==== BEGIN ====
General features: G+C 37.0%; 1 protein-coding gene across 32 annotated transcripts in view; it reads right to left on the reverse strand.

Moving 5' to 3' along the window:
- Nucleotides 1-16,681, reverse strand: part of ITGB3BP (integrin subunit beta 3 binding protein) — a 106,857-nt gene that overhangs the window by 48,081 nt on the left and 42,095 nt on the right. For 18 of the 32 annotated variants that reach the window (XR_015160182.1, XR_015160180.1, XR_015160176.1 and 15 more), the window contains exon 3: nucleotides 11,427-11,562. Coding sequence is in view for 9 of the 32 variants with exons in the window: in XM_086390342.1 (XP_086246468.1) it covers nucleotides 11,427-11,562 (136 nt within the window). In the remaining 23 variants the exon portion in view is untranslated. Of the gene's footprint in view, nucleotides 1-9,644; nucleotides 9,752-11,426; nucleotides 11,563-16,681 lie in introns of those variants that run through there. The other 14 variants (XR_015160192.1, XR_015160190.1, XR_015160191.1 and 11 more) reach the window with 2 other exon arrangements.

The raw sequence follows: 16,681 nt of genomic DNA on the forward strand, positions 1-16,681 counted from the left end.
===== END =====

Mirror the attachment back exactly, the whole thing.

General features: G+C 37.0%; 1 protein-coding gene across 32 annotated transcripts in view; it reads right to left on the reverse strand.

Moving 5' to 3' along the window:
- Nucleotides 1-16,681, reverse strand: part of ITGB3BP (integrin subunit beta 3 binding protein) — a 106,857-nt gene that overhangs the window by 48,081 nt on the left and 42,095 nt on the right. For 18 of the 32 annotated variants that reach the window (XR_015160182.1, XR_015160180.1, XR_015160176.1 and 15 more), the window contains exon 3: nucleotides 11,427-11,562. Coding sequence is in view for 9 of the 32 variants with exons in the window: in XM_086390342.1 (XP_086246468.1) it covers nucleotides 11,427-11,562 (136 nt within the window). In the remaining 23 variants the exon portion in view is untranslated. Of the gene's footprint in view, nucleotides 1-9,644; nucleotides 9,752-11,426; nucleotides 11,563-16,681 lie in introns of those variants that run through there. The other 14 variants (XR_015160192.1, XR_015160190.1, XR_015160191.1 and 11 more) reach the window with 2 other exon arrangements.

The raw sequence follows: 16,681 nt of genomic DNA on the forward strand, positions 1-16,681 counted from the left end.